As many other countries in the region, Thailand and its economic development has taken a big hit due to the COVID-19 pandemic and its effects on global travelling and trade. The tourist-friendly nation has seen an immense drop of international visitors, and manufacturing industries has come to a halt. However, other sectors have utilized on opportunities to thrive, such as food production.
During the past few years, tourism has contributed to approximately 15% of Thailand’s annual GDP, making it one of the country’s main economic drivers. In comparison with other countries in Southeast Asia, Thailand has the largest number of tourists, most of which are from China. However, since the coronavirus outbreak struck China by the end of 2019, Chinese international travelling has been restricted and controlled, heavily affecting the tourism industry of Thailand. As opposed to an expected usual culmination of Chinese tourists during the Lunar New Year holiday in late January and early February, Thailand lost 85.3% of tourist travelling from China in February. Within the two following months, travel bans were imposed on several nations worldwide, diminishing the key industry of the country even further. As a result, Thailand’s tourism revenue recorded a total shrink of 40% during the first quarter of 2020, and the Tourism Authority of Thailand forecasted a 65% decrease of tourists arriving throughout the whole year of 2020.
Thailand’s manufacturing sector´ also suffers from the pandemic, bringing delays to global supply chains and causing massive business disruptions. Specifically, Thailand’s export of manufactured goods plunged to USD 1.9 billion in April this year, a drop by 20.7% from the same month 2019.
Although two of Thailand’s key economic sectors, tourism and manufacturing, were severely affected by the COVID-19 pandemic, food exports have seen a strong increase. In April 2020, overseas food sales of Thai produced goods reached USD 3.17 billion, an increase of 12.9% compared to the same period last year. The share of food exports accounted for 16.3% of Thailand’s total trade in April, the highest proportion since September 1999. One explanation to the rapid increase is that Thailand stands out as it continues to supply rice to the worldwide demands despite the outbreak, while other big exporters such as China, Vietnam and India froze international shipments to secure domestic rice stocks during the worst part of the pandemic. This new-yet-old trend is anticipated to continue at least until the end of this year.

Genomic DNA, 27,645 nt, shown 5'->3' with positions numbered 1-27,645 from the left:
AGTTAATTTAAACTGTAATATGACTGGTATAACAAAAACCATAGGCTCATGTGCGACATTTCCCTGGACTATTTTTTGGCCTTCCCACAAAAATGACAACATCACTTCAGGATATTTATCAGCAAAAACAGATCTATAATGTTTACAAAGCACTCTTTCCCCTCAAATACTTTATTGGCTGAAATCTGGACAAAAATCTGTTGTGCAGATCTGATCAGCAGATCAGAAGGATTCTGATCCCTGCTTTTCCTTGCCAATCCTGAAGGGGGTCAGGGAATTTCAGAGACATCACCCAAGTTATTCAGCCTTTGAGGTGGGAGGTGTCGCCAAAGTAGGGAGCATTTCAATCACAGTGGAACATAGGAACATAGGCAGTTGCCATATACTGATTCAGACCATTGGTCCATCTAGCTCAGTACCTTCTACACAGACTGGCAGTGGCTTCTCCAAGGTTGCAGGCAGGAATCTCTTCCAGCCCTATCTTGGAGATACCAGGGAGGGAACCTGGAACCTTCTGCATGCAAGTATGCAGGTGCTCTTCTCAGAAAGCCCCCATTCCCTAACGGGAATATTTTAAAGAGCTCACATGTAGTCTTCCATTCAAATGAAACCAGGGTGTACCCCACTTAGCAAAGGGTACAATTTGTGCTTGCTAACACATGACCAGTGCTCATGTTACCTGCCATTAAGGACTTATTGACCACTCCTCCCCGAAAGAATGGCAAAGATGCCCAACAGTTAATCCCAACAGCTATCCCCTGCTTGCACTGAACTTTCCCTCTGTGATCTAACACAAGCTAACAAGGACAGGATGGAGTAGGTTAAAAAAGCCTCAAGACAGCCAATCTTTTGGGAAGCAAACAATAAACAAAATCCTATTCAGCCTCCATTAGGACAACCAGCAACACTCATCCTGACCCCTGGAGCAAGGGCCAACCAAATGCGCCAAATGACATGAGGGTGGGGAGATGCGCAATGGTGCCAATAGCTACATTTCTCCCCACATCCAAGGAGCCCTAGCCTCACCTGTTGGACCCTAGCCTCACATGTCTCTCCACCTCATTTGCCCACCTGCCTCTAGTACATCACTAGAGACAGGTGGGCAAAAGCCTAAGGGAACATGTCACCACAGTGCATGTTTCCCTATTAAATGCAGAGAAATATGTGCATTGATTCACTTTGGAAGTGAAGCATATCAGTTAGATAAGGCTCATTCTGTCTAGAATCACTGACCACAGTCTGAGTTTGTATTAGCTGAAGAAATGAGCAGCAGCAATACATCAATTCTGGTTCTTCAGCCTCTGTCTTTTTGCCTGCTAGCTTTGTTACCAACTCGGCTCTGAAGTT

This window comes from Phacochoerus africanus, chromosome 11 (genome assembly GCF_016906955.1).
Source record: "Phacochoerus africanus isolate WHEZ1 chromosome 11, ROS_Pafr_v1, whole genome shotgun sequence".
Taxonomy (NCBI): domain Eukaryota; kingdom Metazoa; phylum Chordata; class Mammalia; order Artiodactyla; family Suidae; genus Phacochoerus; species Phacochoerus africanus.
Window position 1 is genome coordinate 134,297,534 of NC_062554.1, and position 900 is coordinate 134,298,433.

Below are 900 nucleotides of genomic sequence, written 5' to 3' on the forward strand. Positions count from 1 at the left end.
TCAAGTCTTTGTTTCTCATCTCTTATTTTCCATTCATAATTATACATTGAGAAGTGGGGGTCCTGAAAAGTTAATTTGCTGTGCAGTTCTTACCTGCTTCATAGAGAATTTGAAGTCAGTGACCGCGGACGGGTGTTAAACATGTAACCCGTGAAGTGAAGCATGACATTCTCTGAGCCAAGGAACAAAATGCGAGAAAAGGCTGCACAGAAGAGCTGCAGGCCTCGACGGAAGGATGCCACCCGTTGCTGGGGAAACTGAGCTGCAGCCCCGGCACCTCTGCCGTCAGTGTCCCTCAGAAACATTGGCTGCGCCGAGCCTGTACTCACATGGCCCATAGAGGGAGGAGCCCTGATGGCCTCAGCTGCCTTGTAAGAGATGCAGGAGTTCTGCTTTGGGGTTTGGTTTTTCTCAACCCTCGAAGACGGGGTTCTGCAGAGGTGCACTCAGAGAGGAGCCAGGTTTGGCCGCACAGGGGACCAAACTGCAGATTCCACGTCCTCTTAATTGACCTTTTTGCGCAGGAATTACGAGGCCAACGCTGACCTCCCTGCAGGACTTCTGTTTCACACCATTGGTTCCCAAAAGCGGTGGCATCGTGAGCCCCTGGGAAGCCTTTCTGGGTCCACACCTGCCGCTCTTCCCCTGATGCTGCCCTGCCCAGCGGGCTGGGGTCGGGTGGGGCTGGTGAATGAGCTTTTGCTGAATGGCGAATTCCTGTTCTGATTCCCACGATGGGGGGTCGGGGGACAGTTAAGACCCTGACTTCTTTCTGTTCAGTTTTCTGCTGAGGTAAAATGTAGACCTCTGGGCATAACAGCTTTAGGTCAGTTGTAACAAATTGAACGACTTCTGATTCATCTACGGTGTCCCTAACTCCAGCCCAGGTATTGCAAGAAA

Thailand has long been one of the world’s key suppliers of agricultural products, with rice making up the largest share of 17.5%, followed by chicken, sugar, processed tuna, tapioca flour and shrimp. Although the surge of food production and exports cannot balance out the losses of other key trading sectors, it helps to support millions of people throughout the long supply chains and big agricultural sector of Thailand.
The COVID-19 pandemic has, and will continue to, reorient economic trends in many countries. In Thailand, some major industries have been struck, whereas others have seen an opportunity to grow. Instead of attracting foreign investments into tourism and manufacturing, Thailand has made efforts to engage investors in the food production and processing sector. Until the end of 2020, these fields will continue to be the most promising for investments.
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